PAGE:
First Minnesota farm hit by H5N2 back in operation

In the shadow of continuing H5N2 avian flu outbreaks, a Minnesota turkey farm that was the first in the Midwest to be invaded by the virus is raising turkeys again, more than 3 months after the outbreak was identified, according to state officials and a media report.

The farm in west-central Minnesota's Pope County was restocked with turkeys 2 days ago, according to an Associated Press (AP) report quoting Dale Lauer, DVM, assistant director of the Minnesota Board of Animal Health (MBAH). The MBAH said the farm was cleared for restocking Jun 5.

Lauer told the AP that at least one other Minnesota farm plans to restock this week and that a few more aim to follow suit next week.

The Pope County farm was the first of 108 in Minnesota, the top turkey-producing state, hit by the H5N2 virus so far. Turkeys on the farm, a breeder operation, started dying in late February, and the outbreak was reported on Mar 5. More than 9 million birds in the state have been lost to the disease and resulting precautionary euthanizing of flocks.

Restocking is allowed only after a long series of steps that includes euthanizing of the birds, composting and removal of the carcasses, cleaning and disinfection of the facility, environmental sampling and testing for the virus, and a 3-week waiting period after tests are negative, according to Erica Gunderson, an MBAH communication staff member.

She said the composting step, in which poultry carcasses are mixed with other materials such as wood chips, typically takes about a month. As the carcasses decompose, the mixture heats up to about 140°F, which kills the virus, she said.

Pope and Lac Qui Parle are the only Minnesota counties where the state has lifted quarantines (bans on poultry movements) in the 10-kilometer control areas around H5N2 outbreak sites.

"We expect to have at least one other control area released this week, maybe a couple more," said Gunderson. She added that once a control-area quarantine is lifted, it may take a few days before the outbreak farm is allowed to restock.

Steve Olson, executive director of the Minnesota Turkey Growers Association and the Chicken , told the AP that one factor in the Pope County producer's decision to restock was that the farm is a breeding operation and the industry needs the turkeys it provides. He added that there aren't many other turkey farms in the immediate area, so there is less risk of the virus coming back from neighboring farms.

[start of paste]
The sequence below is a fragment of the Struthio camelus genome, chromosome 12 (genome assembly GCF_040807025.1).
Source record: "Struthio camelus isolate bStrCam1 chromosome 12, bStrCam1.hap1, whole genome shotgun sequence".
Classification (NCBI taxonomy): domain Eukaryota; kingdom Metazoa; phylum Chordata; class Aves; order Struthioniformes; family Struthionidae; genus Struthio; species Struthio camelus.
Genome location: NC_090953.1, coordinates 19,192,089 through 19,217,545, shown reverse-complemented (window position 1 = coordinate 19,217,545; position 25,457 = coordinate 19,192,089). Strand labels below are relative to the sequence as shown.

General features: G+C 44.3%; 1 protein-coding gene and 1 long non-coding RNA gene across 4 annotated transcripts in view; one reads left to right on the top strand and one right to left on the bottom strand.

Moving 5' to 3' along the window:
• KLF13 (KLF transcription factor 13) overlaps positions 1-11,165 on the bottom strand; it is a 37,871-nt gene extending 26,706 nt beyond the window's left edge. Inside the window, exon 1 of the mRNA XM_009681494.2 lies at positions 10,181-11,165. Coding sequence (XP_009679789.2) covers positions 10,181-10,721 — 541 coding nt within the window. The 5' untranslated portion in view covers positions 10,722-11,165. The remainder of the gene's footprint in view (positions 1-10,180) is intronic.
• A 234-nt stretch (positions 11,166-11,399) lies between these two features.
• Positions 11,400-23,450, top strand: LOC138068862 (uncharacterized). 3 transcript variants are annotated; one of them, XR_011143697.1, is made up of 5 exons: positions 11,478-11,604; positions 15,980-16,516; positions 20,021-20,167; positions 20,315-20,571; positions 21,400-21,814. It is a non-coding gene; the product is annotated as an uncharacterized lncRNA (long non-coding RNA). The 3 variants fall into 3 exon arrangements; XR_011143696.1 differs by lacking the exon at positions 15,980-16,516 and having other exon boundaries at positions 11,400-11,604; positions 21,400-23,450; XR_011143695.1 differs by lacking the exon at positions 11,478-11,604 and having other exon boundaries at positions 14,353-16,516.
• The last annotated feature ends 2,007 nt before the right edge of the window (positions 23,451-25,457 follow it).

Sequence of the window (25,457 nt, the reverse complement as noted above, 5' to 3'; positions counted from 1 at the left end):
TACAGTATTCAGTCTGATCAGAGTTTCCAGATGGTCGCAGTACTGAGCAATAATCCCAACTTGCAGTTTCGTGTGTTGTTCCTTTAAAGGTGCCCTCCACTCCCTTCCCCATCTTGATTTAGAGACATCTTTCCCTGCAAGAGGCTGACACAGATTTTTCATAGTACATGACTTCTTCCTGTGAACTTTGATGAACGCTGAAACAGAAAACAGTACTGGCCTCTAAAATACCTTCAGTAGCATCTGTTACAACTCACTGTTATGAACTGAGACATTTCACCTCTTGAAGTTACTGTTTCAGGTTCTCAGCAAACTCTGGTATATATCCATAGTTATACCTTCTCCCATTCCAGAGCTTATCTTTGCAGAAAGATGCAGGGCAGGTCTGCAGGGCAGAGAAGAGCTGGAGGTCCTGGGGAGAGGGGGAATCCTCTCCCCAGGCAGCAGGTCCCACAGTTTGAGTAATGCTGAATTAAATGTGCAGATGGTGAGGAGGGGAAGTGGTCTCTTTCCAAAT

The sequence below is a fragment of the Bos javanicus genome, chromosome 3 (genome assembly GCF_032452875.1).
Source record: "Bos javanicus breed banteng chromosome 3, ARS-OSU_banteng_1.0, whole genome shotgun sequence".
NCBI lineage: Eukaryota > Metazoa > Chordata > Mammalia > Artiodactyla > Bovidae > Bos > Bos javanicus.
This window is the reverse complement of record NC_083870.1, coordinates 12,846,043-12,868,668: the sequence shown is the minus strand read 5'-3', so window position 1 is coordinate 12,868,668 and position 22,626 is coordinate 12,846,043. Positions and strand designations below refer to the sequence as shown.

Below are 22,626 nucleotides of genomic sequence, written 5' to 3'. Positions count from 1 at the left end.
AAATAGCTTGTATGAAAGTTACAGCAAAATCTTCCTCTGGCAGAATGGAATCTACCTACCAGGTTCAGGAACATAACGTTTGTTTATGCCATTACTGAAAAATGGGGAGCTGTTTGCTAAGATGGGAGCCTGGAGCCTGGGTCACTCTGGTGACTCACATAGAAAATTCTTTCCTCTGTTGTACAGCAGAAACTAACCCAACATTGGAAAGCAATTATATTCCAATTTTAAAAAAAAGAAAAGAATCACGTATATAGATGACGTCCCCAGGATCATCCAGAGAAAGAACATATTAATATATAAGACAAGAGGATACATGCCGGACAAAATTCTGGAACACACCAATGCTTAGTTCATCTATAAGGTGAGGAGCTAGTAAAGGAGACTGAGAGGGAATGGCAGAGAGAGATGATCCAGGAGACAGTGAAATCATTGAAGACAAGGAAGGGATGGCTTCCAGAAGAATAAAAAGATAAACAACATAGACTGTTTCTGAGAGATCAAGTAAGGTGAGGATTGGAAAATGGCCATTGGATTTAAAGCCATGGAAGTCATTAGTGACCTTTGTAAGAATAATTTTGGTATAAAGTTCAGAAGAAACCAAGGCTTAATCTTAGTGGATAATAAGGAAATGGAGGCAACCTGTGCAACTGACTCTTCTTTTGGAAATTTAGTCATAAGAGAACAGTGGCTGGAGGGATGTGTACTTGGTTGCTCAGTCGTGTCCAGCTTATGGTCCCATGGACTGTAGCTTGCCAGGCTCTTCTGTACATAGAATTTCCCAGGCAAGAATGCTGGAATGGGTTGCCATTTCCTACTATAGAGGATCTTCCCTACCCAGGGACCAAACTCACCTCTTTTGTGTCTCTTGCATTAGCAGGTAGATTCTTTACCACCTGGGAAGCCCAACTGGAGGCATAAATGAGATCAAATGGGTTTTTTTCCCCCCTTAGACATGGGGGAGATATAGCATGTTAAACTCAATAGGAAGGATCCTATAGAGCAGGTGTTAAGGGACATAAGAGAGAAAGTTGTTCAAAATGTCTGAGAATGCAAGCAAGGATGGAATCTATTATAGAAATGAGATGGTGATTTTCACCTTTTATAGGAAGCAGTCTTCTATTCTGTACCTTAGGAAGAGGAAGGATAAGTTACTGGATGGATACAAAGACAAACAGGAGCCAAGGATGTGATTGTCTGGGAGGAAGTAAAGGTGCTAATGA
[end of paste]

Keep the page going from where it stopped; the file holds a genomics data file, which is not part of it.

US to import egg products

In other developments, five egg processing companies in the Netherlands will soon begin exporting their products to the United States to help ease an egg shortage caused by the widespread avian flu outbreaks in the Midwest, the AP reported yesterday.

The step will be the first time in more than a decade that the United States has imported eggs from Europe, the story said. The imported egg products are expected to be used in commercial baking and processed foods.

Of the nearly 47 million birds lost because of avian flu, the AP said, about 35 million were layer chickens, which provided 80% of the eggs for the breaker market—eggs that are broken and then liquefied, dried, or frozen for use in processed foods like mayonnaise and pancake mixes or sold to bakeries.

Prices of egg products used by food manufacturers and bakeries have jumped more than 200% percent in the past month, and even large bakeries have been forced to buy eggs by the carton and crack them individually to continue production, an official with the American Bakeries Association told the AP.

The story said only Canada has been certified to sell liquid, dried, and frozen egg products to US companies in recent years. But with supplies running short, the US Department of Agriculture (USDA) renewed its approval of the Netherlands to export to the US, something it hadn't done since 2002. The USDA's Food Safety and Inspection Service determined that the Netherlands' food safety system continues to be equivalent to the US system.

The five Dutch companies will begin selling to US companies as soon as export certificate language details can be worked out, which should happen in a few days, a USDA official told the AP.

See also:

Jun 9 AP story on restocking of Minnesota farm

Jun 8 AP report on importation of egg products

Mar 6 CIDRAP News story on Pope County outbreak

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